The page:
How should health be defined?BMJ 2008; 337 doi: https://doi.org/10.1136/bmj.a2900 (Published 10 December 2008) Cite this as: BMJ 2008;337:a2900
- Alejandro R Jadad, professor ,
- Laura O’Grady, postdoctoral fellow
- 1Centre for Global eHealth Innovation; Department of Health Policy, Management and Evaluation; Dalla Lana School of Public Health; Faculty of Medicine, University of Toronto; and University Health Network, Toronto, Canada M5G 2C4
On 7 April 1948, the member states of the United Nations ratified the creation of the World Health Organization. It was set up with the fundamental objective of “the attainment by all peoples of the highest possible level of health.” This lofty goal was coupled with an equally ambitious opening statement that defined health as “a state of complete physical, mental and social well-being and not merely the absence of disease or infirmity.”1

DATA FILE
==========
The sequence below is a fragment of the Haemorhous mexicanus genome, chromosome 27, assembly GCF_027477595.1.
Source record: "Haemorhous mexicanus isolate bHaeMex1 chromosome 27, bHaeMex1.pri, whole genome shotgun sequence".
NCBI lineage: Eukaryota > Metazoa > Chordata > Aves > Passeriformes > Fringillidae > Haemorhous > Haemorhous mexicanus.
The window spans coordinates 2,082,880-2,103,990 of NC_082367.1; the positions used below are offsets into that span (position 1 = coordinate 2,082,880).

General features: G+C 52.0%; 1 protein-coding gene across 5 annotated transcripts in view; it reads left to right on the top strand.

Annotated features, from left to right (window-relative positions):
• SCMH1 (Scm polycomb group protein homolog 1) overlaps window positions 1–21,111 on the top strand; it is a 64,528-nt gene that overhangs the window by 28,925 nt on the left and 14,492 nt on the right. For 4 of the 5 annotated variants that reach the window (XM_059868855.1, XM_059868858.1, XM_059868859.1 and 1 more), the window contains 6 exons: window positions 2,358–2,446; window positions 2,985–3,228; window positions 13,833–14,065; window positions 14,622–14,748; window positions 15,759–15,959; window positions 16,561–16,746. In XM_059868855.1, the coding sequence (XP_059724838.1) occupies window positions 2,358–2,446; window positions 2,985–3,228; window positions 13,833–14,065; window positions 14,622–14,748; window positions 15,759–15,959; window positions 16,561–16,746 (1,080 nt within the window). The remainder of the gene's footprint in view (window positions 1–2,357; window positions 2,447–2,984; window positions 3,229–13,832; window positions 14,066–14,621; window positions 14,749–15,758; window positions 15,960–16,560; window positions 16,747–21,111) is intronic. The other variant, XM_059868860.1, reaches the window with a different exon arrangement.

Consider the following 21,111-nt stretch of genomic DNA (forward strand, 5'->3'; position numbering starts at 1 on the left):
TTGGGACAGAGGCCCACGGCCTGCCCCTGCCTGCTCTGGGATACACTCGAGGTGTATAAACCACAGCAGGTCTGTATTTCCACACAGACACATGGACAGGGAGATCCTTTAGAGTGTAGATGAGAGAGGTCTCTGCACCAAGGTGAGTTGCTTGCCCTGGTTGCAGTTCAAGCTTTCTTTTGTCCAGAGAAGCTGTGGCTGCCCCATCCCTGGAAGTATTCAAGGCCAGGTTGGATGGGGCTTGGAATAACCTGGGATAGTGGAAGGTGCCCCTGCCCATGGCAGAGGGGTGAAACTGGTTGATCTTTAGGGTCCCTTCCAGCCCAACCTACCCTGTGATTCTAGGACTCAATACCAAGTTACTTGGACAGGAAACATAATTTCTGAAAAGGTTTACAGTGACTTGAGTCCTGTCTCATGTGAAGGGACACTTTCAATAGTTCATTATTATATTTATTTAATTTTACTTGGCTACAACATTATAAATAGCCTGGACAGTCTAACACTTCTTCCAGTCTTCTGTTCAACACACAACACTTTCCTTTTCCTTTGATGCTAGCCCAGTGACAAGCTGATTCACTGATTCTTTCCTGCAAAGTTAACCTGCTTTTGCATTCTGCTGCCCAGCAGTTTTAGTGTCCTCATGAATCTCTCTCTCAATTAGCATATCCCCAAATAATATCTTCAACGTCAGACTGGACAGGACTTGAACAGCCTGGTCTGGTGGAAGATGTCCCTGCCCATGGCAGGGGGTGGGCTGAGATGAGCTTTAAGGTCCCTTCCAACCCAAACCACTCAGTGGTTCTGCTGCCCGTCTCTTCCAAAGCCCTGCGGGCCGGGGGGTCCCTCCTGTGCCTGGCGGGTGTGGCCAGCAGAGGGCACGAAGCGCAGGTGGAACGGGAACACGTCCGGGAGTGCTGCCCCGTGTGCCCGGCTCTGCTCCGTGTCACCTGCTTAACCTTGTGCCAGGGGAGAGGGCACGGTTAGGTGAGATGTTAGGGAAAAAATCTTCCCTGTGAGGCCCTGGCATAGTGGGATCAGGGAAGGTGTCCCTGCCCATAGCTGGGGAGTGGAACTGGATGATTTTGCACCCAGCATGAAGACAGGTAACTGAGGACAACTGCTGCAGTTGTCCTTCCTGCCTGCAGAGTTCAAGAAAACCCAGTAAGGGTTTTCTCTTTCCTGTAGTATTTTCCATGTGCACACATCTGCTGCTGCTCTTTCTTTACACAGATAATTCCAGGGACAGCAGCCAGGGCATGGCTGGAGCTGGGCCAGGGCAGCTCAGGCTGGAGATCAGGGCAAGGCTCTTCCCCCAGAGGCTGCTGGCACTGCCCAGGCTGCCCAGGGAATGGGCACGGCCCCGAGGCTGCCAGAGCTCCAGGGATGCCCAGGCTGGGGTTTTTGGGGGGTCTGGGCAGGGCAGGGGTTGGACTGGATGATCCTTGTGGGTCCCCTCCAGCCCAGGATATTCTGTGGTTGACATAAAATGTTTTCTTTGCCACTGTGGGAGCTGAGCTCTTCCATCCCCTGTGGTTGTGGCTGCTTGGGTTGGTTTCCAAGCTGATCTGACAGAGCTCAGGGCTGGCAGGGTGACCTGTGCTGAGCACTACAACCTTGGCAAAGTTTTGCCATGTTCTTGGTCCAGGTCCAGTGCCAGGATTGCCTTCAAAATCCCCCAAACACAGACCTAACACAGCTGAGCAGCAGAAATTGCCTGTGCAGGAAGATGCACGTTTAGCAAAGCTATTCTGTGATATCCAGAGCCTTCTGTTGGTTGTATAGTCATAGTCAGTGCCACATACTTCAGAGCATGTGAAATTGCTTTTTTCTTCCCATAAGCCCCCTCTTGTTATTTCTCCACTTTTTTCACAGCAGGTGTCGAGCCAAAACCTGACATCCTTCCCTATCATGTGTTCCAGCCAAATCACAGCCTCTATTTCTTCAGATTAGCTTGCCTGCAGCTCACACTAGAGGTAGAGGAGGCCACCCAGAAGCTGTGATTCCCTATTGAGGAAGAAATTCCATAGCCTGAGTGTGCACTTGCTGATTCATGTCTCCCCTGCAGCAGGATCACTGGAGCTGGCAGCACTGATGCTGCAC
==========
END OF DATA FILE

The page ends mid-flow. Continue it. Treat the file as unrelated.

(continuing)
This definition invited nations to expand the conceptual framework of their health systems beyond the traditional boundaries set by the physical condition of individuals and their diseases, and it forced us to pay attention to what we now call social determinants of health. Consequently, WHO challenged political, academic, community, and professional organisations devoted to …
Log in using your username and password
Log in through your institution
Subscribe from £173 *
Subscribe and get access to all BMJ articles, and much more.
* For online subscription
Access this article for 1 day for:
£38 / $45 / €42 (excludes VAT)
You can download a PDF version for your personal record.